Co-authored by African American author Jason Reynolds and Caucasian author Brendan Keily, All American Boys could qualify as an #OwnVoices book.  However, I feel like All American Boys was written more as a parable to explain to Caucasian readers why this topic is important than as a book for African American readers to see themselves.  While I found the book compelling, at times All American Boy almost crosses the line to polemic and the moralizing is a bit too blatant to these adult eyes.

 

In the end, All American Boys is a timely memorial to Trayvon Martin, Freddie Gray, Michael Brown, Tarika Wilson, Keith Childress and the countless other young African Americans who are disproportionately dying at the hands of police. Despite my quibbles, All American Boys admirably serves as a potential avenue to start the conversation with young adults about this complex topic.

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review 2017-07-21 10:42
An excellent naval history of the Civil War
War on the Waters: The Union and Confederate Navies, 1861-1865 - James M. McPherson

A few years ago I decided I wanted to read a naval history of the Civil War. To my surprise, I learned that, for all that has been written about the conflict, there are relatively few books about its naval aspects and the ones I found proved disappointing. Had I waited a little longer I would have discovered that this book was a perfect fit for my needs, as James McPherson brings his expertise as the nation's foremost Civil War historian to the study of its naval aspects. Drawing upon both primary sources and secondary studies he surveys the various components of the naval war, from the Union blockade that was a critical dimension of the conflict to the revolutionary development of steam-powered ironclads, all of which he describes in his clear and assured prose. If there is a complaint to be made about this book it is that the apparent parameters of the Littlefield series for which he wrote it limited the amount of depth in which he can explore his subject, yet within its confines he has provided the best single-volume history of the Civil War at sea there is or is likely to be for some time to come.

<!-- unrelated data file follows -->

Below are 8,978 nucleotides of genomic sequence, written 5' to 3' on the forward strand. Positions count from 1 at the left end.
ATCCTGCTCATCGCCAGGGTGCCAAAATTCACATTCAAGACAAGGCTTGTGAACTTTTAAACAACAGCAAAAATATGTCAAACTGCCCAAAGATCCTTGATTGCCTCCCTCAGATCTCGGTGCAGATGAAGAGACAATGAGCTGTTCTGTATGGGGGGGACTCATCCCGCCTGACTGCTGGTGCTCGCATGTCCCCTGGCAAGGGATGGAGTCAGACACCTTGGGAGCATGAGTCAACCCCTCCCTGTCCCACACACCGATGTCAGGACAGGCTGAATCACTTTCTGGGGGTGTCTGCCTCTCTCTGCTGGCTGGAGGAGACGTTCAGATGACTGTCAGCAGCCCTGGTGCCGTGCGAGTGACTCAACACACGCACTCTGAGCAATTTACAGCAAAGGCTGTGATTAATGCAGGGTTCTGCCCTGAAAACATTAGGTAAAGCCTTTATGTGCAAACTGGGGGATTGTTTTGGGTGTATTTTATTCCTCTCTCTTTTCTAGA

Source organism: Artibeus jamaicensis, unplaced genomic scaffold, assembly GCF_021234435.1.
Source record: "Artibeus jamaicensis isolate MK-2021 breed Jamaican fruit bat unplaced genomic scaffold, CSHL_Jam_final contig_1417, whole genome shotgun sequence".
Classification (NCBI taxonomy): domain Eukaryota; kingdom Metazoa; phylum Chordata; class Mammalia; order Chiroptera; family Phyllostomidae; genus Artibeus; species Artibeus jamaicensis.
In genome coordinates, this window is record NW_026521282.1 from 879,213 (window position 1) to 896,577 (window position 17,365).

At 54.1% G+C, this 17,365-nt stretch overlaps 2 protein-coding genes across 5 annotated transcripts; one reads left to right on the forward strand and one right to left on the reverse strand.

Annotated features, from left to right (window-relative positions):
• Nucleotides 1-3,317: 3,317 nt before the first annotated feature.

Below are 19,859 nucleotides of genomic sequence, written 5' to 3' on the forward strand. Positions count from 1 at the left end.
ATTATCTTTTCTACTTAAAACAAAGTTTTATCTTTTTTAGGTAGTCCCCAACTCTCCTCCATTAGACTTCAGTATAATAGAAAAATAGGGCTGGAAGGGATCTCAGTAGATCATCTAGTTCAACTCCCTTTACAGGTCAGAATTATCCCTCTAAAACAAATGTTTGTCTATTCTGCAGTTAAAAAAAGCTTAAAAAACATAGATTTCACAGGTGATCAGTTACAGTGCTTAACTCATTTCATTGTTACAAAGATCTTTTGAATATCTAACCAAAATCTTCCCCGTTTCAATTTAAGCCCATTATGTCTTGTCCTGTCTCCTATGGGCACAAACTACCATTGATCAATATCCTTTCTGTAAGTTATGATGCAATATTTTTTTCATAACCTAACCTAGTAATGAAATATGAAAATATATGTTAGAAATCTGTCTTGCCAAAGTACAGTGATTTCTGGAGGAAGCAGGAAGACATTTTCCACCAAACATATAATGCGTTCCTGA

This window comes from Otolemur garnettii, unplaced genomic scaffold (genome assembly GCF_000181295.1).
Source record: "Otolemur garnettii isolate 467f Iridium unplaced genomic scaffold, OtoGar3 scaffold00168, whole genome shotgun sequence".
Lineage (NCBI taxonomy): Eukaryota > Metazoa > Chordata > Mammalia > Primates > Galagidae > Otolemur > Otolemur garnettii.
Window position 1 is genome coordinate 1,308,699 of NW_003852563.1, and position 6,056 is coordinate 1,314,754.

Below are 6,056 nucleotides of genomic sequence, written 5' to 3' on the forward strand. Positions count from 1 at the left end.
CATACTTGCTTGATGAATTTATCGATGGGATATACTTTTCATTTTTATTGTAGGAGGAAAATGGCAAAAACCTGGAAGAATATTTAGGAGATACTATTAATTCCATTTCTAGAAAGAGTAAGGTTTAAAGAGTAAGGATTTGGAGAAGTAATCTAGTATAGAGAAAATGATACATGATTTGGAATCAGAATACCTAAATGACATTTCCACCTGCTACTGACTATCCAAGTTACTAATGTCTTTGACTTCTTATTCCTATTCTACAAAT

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text 2017-07-20 22:48
Reading progress update: I've read 350 out of 750 pages.
American Gods: A Novel - Neil Gaiman

Not going to lie, it's hard to read this one in small doses. I wish I had several hours to just sit and read but I don't. I keep having to backtrack and remind myself what's going on with the characters, but at least I'm making some progress. At this rate I should be finished by Christmas. ohy. 

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review 2017-07-17 18:35
Reservation Blues, by Sherman Alexie
Reservation Blues - Sherman Alexie

This is my first Alexie and not my last. I'm struggling with what to say about it and how because somehow this not-huge novel feels like it's packed in everything about Indian (as they refer to themselves) culture with its focus on a particular reservation and a rock band's steep rise and fall. It does so with deadpan humor and a mix of the fantastic and real that calls to mind magical realism but is distinctive. It's necessarily sad yet not depressing--there's the humor, and there's wonder and hope. There's not an insignificant or uncharismatic character in the book. I feel like I've taken a long, strange trip with them and wish them well.